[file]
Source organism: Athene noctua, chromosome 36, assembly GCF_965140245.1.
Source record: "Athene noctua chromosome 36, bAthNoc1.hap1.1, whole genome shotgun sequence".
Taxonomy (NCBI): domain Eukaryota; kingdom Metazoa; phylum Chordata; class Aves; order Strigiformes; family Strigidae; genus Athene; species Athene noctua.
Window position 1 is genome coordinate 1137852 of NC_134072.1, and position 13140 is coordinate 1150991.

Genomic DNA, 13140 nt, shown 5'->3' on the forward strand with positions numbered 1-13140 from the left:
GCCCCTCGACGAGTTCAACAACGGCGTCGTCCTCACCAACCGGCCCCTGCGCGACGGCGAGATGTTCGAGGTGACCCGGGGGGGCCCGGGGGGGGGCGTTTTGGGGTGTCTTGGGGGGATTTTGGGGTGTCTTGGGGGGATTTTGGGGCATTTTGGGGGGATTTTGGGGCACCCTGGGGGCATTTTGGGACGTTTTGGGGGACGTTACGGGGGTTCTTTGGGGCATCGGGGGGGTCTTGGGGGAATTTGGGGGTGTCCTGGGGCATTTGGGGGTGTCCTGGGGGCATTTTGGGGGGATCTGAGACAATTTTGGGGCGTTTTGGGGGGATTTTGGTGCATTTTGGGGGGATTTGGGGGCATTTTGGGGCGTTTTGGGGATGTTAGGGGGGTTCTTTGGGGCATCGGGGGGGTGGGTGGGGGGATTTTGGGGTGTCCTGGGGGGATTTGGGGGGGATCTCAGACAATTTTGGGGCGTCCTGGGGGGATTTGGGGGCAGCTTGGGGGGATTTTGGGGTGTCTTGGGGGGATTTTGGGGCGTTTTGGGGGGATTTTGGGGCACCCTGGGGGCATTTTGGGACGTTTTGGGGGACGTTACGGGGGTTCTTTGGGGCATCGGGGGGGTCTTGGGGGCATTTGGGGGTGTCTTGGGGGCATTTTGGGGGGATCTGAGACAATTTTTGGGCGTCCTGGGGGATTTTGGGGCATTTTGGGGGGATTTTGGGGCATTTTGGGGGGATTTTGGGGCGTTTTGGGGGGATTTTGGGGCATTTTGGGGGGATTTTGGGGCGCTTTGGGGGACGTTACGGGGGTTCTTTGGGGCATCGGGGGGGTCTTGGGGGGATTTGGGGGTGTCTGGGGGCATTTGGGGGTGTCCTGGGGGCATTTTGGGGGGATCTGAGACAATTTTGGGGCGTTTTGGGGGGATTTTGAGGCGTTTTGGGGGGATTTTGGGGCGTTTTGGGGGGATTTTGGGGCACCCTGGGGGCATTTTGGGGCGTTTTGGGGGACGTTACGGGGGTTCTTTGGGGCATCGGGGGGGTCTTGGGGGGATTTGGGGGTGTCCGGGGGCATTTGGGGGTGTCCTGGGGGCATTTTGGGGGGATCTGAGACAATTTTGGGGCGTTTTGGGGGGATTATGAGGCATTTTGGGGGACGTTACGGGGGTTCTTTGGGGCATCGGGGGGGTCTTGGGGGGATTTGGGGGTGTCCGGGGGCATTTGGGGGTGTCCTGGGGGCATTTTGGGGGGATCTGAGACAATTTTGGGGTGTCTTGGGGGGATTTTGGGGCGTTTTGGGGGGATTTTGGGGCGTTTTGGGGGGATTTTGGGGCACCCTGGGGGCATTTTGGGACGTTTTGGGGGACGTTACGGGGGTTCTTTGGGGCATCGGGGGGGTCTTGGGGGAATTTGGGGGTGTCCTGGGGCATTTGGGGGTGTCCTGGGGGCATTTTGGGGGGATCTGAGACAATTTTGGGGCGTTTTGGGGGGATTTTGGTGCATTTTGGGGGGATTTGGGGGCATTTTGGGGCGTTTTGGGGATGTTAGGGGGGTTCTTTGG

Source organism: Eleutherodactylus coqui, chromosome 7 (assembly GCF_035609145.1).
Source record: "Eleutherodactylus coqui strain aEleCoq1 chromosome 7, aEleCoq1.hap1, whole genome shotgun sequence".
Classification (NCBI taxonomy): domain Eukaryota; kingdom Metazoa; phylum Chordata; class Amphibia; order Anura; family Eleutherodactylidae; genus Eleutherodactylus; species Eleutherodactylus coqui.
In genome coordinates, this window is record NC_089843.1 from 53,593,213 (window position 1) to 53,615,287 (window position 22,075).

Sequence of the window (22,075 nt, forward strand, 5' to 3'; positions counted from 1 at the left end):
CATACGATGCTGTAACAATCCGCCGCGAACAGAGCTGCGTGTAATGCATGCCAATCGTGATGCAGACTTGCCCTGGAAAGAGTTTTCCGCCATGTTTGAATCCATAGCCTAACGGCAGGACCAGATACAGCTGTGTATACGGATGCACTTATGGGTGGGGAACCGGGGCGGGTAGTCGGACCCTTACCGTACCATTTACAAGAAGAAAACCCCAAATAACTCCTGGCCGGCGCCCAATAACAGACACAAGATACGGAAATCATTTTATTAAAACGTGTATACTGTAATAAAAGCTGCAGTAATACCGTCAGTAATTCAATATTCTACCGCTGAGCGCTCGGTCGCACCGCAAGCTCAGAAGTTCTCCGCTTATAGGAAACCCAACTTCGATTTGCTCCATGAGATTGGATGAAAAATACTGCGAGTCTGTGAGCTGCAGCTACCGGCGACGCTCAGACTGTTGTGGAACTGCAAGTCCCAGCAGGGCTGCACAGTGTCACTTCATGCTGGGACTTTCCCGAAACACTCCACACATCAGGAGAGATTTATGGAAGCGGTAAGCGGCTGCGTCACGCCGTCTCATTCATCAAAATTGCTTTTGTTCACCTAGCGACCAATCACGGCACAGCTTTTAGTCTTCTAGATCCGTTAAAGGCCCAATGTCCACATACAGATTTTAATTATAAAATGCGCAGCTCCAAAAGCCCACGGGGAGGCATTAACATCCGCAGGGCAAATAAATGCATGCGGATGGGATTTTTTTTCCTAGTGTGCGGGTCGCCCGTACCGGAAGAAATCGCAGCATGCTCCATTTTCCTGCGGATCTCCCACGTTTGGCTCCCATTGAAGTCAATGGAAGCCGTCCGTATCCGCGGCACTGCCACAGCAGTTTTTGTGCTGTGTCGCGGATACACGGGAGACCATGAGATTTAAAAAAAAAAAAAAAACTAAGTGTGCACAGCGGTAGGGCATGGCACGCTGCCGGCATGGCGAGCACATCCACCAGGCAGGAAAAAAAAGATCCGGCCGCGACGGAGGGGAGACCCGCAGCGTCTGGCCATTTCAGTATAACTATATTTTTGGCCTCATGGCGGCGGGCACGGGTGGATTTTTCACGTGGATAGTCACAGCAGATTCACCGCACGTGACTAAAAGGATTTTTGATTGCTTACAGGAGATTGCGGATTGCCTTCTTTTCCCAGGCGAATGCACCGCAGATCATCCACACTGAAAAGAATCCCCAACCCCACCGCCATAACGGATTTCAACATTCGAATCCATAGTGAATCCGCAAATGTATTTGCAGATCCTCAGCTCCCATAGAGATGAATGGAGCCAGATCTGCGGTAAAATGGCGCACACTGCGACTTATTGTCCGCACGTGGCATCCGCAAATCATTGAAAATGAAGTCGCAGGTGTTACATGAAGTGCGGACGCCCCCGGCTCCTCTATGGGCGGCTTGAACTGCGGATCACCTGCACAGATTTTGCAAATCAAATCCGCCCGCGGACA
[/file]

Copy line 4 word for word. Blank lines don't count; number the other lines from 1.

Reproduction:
Window position 1 is genome coordinate 1137852 of NC_134072.1, and position 13140 is coordinate 1150991.